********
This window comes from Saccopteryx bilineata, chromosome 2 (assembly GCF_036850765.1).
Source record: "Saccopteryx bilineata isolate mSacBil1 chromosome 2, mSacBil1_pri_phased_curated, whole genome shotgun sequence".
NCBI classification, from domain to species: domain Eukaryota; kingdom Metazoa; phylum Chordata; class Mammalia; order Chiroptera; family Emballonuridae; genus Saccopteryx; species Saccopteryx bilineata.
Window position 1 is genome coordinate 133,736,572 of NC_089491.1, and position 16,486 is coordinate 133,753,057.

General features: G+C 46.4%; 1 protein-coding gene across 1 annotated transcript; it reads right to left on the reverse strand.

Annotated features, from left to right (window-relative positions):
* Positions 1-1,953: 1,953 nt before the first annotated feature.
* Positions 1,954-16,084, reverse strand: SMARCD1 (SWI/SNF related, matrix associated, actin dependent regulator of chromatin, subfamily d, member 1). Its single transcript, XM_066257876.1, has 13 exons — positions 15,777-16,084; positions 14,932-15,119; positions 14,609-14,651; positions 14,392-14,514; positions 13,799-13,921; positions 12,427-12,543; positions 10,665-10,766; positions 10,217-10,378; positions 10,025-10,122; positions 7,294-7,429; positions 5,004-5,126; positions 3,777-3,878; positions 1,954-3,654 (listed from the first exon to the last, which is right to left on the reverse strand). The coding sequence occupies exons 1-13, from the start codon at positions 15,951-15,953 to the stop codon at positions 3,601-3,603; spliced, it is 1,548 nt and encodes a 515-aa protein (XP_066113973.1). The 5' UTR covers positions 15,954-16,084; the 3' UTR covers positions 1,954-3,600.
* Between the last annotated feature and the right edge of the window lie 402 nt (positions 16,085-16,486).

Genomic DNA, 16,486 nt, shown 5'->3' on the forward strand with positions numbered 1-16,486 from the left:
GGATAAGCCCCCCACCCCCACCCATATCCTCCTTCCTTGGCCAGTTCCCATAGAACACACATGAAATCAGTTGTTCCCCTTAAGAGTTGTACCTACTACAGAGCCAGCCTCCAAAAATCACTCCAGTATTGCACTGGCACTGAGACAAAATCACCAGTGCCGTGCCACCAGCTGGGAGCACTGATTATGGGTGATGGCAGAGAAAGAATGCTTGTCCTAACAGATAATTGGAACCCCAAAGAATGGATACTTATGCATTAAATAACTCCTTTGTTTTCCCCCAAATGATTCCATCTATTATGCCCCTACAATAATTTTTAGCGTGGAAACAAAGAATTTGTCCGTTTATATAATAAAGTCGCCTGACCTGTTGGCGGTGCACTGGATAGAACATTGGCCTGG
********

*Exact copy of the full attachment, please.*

This window comes from Saccopteryx bilineata, chromosome 2 (assembly GCF_036850765.1).
Source record: "Saccopteryx bilineata isolate mSacBil1 chromosome 2, mSacBil1_pri_phased_curated, whole genome shotgun sequence".
NCBI classification, from domain to species: domain Eukaryota; kingdom Metazoa; phylum Chordata; class Mammalia; order Chiroptera; family Emballonuridae; genus Saccopteryx; species Saccopteryx bilineata.
Window position 1 is genome coordinate 133,736,572 of NC_089491.1, and position 16,486 is coordinate 133,753,057.

General features: G+C 46.4%; 1 protein-coding gene across 1 annotated transcript; it reads right to left on the reverse strand.

Annotated features, from left to right (window-relative positions):
* Positions 1-1,953: 1,953 nt before the first annotated feature.
* Positions 1,954-16,084, reverse strand: SMARCD1 (SWI/SNF related, matrix associated, actin dependent regulator of chromatin, subfamily d, member 1). Its single transcript, XM_066257876.1, has 13 exons — positions 15,777-16,084; positions 14,932-15,119; positions 14,609-14,651; positions 14,392-14,514; positions 13,799-13,921; positions 12,427-12,543; positions 10,665-10,766; positions 10,217-10,378; positions 10,025-10,122; positions 7,294-7,429; positions 5,004-5,126; positions 3,777-3,878; positions 1,954-3,654 (listed from the first exon to the last, which is right to left on the reverse strand). The coding sequence occupies exons 1-13, from the start codon at positions 15,951-15,953 to the stop codon at positions 3,601-3,603; spliced, it is 1,548 nt and encodes a 515-aa protein (XP_066113973.1). The 5' UTR covers positions 15,954-16,084; the 3' UTR covers positions 1,954-3,600.
* Between the last annotated feature and the right edge of the window lie 402 nt (positions 16,085-16,486).

Genomic DNA, 16,486 nt, shown 5'->3' on the forward strand with positions numbered 1-16,486 from the left:
GGATAAGCCCCCCACCCCCACCCATATCCTCCTTCCTTGGCCAGTTCCCATAGAACACACATGAAATCAGTTGTTCCCCTTAAGAGTTGTACCTACTACAGAGCCAGCCTCCAAAAATCACTCCAGTATTGCACTGGCACTGAGACAAAATCACCAGTGCCGTGCCACCAGCTGGGAGCACTGATTATGGGTGATGGCAGAGAAAGAATGCTTGTCCTAACAGATAATTGGAACCCCAAAGAATGGATACTTATGCATTAAATAACTCCTTTGTTTTCCCCCAAATGATTCCATCTATTATGCCCCTACAATAATTTTTAGCGTGGAAACAAAGAATTTGTCCGTTTATATAATAAAGTCGCCTGACCTGTTGGCGGTGCACTGGATAGAACATTGGCCTGG